Marla: When you start reading for people, you can reduce the themes into four major categories. At least in my experience, it is typically about work—and then it will be about love. Family also comes up a lot, and dreams. These are very personal things. So even if you start out as strangers, as you do through the reading, you’re peering into somebody’s deepest desires and their secrets. By the end of it, you’re going to feel close whether you want to or not, because you’re unearthing things they don’t typically share with other people.

Yvette: Reading for each other is a thrill, and it’s a shared secret. You know how doctors when they go see another doctor, they don’t have to pay the doctor? That’s what we do. The nice part about being close to the people who do the same thing is that sometimes you don’t even need the cards anymore because you’re all connected already.

Which card do you resonate most with?

Miren: My signifier, for the longest time, would be The Chariot, which to me, represents balance, moving forward, and being grounded in yourself.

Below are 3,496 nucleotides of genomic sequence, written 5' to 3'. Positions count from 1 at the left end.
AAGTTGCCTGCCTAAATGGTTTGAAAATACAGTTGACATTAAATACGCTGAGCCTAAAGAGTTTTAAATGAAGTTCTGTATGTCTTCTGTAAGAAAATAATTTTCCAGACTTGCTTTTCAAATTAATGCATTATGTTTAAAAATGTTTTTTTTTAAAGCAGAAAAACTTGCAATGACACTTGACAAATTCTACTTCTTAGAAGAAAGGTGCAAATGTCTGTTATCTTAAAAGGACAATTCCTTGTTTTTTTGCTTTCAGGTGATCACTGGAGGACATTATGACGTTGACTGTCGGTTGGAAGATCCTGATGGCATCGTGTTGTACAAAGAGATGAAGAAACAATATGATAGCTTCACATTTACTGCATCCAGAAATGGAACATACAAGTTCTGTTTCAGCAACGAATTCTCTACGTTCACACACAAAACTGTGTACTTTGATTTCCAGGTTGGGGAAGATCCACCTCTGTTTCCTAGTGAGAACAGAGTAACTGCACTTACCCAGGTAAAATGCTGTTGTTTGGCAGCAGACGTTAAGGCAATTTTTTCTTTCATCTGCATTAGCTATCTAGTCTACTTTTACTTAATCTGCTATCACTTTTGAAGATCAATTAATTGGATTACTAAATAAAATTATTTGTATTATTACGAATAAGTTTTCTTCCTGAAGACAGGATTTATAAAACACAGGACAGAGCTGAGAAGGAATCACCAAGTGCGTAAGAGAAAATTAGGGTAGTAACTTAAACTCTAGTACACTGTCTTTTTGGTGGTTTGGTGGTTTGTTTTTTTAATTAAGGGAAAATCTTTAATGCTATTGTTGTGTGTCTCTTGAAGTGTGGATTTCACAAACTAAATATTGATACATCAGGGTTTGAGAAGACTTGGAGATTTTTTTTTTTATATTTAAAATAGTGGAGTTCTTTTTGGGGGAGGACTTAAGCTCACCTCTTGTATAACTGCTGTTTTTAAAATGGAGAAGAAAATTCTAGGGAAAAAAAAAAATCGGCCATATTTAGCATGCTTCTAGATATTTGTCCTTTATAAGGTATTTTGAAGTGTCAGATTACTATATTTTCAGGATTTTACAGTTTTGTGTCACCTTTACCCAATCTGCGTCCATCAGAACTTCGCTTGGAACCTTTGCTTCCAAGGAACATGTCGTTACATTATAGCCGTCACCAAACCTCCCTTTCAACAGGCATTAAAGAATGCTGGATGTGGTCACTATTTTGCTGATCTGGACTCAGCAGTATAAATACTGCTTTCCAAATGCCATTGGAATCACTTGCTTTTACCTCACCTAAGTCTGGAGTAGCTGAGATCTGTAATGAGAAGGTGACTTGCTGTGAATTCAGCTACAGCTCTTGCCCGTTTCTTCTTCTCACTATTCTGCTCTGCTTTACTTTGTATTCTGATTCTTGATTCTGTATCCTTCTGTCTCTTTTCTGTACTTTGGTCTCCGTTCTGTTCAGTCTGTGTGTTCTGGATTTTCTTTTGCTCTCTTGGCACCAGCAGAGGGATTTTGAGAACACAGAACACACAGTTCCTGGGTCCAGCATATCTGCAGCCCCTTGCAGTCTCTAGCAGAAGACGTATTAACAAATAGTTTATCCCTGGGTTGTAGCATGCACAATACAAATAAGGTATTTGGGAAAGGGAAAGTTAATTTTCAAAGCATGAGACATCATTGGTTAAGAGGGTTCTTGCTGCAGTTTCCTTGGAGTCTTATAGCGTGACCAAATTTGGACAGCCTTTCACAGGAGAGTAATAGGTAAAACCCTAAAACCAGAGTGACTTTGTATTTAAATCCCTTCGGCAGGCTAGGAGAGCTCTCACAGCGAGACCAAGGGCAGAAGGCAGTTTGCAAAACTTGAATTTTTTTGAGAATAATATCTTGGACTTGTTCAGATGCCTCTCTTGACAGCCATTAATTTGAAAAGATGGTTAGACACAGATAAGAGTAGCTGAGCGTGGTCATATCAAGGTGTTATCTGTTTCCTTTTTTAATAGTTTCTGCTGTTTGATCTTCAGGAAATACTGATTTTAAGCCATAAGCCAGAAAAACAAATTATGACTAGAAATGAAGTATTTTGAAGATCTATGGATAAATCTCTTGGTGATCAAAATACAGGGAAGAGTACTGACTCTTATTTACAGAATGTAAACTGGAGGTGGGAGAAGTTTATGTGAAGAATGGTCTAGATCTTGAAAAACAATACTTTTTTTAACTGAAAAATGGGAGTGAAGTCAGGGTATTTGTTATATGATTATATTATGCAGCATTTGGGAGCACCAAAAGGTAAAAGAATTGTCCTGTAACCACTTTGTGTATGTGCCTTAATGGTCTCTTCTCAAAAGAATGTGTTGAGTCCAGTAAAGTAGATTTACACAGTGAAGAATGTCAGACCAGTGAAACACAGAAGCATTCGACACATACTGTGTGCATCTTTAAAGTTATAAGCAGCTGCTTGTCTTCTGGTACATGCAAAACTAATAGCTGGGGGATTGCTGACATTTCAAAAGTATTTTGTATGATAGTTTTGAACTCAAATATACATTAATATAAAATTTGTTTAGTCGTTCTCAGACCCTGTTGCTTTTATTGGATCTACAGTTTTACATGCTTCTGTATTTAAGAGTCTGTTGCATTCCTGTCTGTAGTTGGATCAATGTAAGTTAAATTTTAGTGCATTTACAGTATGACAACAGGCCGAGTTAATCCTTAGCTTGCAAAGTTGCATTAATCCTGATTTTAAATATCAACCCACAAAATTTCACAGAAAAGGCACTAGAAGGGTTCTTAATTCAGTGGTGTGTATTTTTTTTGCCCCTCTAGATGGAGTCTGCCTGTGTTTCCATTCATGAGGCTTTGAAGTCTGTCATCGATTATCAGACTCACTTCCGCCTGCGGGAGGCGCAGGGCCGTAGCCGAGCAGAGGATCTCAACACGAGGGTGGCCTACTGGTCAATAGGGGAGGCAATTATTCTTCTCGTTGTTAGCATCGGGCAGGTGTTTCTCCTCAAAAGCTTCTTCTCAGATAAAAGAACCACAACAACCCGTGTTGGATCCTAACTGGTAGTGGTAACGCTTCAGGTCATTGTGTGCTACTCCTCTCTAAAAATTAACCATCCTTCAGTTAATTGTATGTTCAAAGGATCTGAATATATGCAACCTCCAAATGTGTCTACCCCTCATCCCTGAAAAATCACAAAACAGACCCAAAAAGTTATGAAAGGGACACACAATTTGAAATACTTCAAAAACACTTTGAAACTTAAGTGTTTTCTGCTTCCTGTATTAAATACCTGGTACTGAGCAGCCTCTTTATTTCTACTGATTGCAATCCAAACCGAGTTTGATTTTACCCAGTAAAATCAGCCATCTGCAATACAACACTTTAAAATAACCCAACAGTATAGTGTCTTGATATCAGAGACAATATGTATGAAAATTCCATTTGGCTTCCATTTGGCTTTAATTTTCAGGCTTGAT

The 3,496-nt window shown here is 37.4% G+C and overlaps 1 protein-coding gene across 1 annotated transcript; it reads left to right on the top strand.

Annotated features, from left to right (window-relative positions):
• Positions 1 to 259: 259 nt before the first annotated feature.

Alexandra: I resonate with The High Priestess. I use my intuition almost every day, because it’s my job, and also because, for the longest time, I was always unsure of my decisions. And then when I finally got to know myself and I got to trust myself with my decision, I realize that I make sense.

Marla: For years, when I would do my readings, characters in my life would start appearing as certain cards. They will just appear. I would tend to show up as The Star, so every time I would see The Star that became like a personal talisman of mine. When you start looking at things as talismans it makes you remember, like who you’re meant to be and who you are at the heart of things. But this was years ago. I don’t know but it hasn’t been appearing anymore. They tend to appear like maybe the Queen cards or The High Priestess.